Veterinary Products More Expensive In Tipperary

A study, which was carried out by the Irish Creamery Milk Suppliers Association (ICMSA), suggests that farmers in the Republic of Ireland are paying up to 58% more for veterinary medicines each year, than their counterparts in the North.

The survey involved the price comparison for similar veterinary products in veterinary offices and farm shops in Tipperary and other counties, with those available in similar outlets in Coleraine and Fermanagh, in the six counties.

The survey demonstrates that a farmer in the Republic of Ireland, presently milking 70 cows, is paying up to €1,000 per year more for the same commonly used products.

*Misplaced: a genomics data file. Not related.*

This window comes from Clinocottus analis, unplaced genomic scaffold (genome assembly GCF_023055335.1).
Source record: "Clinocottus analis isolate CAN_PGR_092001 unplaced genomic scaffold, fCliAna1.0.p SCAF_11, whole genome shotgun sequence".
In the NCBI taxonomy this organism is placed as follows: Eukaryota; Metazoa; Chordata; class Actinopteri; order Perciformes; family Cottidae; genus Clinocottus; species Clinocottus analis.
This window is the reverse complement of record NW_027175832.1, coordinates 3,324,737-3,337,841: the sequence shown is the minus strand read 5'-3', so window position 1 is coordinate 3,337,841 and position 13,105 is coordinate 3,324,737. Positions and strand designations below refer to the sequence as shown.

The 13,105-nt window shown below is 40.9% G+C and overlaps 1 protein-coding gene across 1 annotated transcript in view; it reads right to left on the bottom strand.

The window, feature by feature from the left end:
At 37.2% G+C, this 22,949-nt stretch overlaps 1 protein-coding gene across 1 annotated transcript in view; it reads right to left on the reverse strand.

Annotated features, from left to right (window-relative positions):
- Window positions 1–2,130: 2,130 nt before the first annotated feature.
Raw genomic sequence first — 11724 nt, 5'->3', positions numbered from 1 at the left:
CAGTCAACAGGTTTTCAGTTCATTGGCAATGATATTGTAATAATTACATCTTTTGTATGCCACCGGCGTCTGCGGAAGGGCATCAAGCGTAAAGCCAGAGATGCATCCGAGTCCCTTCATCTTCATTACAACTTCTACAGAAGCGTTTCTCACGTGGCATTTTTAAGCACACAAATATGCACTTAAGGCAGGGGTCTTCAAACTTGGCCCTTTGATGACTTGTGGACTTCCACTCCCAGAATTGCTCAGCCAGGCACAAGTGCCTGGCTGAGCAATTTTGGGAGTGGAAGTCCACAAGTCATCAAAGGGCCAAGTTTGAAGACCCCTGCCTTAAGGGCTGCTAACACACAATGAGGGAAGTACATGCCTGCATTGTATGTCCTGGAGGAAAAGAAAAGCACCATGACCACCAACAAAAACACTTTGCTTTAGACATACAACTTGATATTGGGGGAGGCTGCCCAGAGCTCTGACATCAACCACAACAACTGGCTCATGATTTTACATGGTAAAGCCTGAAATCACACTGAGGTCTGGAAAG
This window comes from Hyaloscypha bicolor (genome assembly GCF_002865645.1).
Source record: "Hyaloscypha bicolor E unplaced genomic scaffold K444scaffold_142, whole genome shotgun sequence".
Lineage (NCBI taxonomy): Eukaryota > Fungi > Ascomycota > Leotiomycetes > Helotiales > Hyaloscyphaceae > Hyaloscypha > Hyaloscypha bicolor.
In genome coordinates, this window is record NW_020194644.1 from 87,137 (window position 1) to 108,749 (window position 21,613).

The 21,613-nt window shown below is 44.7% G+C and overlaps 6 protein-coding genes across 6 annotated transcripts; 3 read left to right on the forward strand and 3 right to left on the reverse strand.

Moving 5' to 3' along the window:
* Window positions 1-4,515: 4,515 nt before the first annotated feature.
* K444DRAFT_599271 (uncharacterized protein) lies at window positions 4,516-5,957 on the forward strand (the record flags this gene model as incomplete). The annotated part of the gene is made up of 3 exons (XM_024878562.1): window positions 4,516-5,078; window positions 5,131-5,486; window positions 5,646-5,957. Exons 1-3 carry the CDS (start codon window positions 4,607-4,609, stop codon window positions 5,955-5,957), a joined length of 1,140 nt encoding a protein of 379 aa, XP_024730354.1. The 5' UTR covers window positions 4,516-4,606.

This survey was conducted over a one week period in February last.

ICMSA vice president John Comer said:

“The massive mark-up on vet medicines is part of a professional monopoly, which the Government is not alone failing to address, but actually supports and condones. The high cost of these products and services in Ireland is a direct result of Government regulation, on one hand and Government failure to bring competition to the sector, on the other.”

Veterinary Ireland blamed the wholesale cost of pharmaceutical products supplied into the Irish retail market, varying considerably from that pertaining to other EU member states, including Northern Ireland.


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